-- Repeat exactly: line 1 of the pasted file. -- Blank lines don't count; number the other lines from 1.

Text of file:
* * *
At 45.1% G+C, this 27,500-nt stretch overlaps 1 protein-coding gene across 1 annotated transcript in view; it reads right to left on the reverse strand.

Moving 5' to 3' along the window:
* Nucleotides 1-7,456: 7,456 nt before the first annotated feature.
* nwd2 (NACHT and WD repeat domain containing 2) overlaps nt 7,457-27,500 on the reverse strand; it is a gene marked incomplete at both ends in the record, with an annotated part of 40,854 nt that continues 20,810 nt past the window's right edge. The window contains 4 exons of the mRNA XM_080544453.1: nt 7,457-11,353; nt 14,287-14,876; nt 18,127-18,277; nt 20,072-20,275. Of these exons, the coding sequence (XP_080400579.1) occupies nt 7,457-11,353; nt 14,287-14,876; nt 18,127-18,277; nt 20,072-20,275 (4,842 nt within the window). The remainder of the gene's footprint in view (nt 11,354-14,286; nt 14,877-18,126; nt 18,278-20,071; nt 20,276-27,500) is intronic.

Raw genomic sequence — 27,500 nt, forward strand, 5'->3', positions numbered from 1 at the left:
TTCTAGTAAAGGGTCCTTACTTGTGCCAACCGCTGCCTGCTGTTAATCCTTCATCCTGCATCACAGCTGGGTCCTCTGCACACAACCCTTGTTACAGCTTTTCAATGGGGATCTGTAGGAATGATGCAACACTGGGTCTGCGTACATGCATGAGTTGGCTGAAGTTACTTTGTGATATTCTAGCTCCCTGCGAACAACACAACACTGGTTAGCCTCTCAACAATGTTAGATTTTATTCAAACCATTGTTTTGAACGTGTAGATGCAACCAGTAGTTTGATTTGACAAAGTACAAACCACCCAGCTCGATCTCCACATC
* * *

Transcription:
At 45.1% G+C, this 27,500-nt stretch overlaps 1 protein-coding gene across 1 annotated transcript in view; it reads right to left on the reverse strand.